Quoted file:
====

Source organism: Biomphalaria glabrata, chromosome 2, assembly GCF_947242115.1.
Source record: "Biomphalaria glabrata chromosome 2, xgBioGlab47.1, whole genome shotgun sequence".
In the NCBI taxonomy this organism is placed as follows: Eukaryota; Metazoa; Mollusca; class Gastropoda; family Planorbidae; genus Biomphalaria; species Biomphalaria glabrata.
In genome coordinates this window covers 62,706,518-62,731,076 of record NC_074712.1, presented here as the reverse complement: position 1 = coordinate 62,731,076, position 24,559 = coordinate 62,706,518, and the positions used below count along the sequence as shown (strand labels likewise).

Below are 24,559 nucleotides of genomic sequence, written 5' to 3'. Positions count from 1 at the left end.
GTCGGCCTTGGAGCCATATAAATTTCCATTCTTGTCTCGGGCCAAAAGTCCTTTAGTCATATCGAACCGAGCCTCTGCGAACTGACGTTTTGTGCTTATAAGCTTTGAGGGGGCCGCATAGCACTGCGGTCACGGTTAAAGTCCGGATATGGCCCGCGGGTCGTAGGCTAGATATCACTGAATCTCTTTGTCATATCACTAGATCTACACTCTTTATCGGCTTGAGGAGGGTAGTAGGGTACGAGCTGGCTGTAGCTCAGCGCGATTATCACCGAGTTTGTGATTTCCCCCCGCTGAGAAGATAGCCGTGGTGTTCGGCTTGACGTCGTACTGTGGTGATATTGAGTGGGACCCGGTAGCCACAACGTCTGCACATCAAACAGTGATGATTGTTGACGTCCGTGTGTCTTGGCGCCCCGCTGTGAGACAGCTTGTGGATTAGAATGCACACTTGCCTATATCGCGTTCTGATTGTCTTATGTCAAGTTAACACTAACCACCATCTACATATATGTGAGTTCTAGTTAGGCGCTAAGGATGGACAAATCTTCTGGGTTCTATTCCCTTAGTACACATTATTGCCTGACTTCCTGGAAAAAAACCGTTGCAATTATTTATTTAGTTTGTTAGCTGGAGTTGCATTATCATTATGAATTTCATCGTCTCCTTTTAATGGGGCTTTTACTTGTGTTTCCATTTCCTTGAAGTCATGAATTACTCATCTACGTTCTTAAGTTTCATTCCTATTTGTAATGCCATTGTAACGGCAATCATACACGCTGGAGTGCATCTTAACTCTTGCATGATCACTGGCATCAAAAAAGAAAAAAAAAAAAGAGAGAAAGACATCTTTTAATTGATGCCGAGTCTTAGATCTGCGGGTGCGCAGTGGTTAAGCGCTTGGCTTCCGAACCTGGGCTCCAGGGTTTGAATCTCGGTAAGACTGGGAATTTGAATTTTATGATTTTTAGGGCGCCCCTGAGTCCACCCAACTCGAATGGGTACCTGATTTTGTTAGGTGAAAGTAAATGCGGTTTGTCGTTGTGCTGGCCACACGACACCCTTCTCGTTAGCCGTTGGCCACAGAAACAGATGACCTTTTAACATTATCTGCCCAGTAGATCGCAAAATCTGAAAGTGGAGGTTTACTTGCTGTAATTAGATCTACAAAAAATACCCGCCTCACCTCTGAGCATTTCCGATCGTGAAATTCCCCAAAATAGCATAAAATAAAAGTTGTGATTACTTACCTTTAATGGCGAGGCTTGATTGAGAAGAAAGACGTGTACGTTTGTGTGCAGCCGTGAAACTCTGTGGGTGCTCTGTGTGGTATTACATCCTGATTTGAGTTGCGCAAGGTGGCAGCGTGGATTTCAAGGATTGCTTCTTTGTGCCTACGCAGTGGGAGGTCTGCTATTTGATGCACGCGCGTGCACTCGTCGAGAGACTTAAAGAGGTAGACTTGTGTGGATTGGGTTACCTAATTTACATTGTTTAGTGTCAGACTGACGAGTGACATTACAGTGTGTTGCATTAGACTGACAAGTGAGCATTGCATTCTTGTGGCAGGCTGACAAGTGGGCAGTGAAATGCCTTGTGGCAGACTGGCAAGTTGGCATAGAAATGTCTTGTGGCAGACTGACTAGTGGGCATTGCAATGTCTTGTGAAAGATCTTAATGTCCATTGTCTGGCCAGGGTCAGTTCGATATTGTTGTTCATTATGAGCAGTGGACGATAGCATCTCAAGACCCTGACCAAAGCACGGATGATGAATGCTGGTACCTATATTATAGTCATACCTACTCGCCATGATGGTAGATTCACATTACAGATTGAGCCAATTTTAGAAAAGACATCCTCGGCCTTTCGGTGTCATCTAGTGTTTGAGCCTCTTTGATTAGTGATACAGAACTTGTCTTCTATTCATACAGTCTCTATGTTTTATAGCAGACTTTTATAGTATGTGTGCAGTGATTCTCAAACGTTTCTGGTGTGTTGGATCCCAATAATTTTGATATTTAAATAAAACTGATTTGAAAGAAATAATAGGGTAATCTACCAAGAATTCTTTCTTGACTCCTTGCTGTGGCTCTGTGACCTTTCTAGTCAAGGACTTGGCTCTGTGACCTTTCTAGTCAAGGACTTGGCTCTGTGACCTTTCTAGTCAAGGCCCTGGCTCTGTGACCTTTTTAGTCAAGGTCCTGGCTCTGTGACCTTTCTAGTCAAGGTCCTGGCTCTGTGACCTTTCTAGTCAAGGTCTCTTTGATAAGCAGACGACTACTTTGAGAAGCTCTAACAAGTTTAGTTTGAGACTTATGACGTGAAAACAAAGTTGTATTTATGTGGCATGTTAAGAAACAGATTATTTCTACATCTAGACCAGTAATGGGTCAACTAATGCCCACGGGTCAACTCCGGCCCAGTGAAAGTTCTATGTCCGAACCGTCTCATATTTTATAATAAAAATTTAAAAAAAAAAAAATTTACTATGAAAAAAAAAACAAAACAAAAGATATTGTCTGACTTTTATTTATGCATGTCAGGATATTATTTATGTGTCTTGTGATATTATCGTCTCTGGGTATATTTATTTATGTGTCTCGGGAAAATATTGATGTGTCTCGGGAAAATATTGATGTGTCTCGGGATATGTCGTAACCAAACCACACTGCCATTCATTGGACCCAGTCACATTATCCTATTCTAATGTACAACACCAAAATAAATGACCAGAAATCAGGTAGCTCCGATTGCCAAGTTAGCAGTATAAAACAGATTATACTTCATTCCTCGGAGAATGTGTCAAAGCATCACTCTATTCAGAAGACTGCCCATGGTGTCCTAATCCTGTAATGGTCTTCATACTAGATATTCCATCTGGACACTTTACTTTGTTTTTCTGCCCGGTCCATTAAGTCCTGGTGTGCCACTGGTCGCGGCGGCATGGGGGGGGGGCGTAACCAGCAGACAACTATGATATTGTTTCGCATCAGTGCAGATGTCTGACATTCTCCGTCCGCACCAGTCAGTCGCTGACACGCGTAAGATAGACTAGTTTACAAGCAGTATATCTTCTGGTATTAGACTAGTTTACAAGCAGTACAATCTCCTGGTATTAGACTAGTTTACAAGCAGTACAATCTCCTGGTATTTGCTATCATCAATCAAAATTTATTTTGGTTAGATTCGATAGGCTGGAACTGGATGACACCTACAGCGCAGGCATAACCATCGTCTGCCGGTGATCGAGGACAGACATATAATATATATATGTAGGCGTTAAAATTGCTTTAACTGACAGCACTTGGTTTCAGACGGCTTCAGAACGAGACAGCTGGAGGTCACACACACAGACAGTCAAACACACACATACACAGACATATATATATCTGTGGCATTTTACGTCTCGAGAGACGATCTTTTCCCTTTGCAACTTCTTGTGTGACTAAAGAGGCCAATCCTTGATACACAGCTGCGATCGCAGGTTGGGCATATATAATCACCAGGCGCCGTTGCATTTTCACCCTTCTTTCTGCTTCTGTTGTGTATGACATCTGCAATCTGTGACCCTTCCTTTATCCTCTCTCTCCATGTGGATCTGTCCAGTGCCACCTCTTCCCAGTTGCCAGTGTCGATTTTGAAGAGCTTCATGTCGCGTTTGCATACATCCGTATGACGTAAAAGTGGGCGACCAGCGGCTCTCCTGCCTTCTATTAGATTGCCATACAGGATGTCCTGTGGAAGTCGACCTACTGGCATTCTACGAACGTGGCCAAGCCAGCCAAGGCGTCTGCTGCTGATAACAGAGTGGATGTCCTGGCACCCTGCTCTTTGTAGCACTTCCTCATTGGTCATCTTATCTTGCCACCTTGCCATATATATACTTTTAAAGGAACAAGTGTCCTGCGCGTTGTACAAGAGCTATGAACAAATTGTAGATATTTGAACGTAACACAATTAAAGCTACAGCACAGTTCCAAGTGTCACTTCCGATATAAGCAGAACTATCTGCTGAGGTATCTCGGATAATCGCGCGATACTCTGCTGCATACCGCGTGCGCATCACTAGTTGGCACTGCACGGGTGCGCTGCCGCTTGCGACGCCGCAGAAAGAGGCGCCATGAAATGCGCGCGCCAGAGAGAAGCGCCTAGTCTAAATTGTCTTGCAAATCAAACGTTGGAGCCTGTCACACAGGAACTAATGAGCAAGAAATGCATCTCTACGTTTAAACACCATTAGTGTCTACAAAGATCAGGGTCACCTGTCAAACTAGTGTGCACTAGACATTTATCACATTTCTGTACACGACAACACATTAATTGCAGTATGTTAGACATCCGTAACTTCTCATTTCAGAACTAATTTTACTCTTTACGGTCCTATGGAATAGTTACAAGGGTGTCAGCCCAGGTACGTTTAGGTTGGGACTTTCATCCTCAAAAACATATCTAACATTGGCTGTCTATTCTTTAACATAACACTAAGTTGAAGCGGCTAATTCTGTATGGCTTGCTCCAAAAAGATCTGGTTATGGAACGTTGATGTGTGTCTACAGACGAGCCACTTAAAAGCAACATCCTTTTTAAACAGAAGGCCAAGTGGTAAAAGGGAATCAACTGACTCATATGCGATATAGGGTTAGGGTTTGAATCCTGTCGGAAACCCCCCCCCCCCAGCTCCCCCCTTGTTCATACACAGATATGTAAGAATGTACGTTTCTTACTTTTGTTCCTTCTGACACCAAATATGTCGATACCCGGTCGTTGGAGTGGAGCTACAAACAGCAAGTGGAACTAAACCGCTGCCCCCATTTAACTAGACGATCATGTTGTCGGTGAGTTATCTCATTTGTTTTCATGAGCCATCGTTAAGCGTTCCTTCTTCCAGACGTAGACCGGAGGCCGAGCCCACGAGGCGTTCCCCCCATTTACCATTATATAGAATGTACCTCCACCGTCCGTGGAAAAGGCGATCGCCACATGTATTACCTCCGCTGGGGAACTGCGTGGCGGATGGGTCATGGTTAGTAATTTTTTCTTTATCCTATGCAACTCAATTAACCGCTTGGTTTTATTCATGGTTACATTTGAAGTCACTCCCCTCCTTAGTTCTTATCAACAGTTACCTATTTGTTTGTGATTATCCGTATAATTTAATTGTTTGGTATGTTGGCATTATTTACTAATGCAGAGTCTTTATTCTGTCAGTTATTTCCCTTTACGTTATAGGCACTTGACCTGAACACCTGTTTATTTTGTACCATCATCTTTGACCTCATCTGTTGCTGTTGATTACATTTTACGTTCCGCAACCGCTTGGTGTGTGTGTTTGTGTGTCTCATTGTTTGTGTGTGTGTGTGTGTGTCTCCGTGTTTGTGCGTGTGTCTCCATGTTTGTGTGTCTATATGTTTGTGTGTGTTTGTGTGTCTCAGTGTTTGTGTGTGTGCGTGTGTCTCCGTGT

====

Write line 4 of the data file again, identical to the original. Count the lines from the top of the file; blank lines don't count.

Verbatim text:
In genome coordinates this window covers 62,706,518-62,731,076 of record NC_074712.1, presented here as the reverse complement: position 1 = coordinate 62,731,076, position 24,559 = coordinate 62,706,518, and the positions used below count along the sequence as shown (strand labels likewise).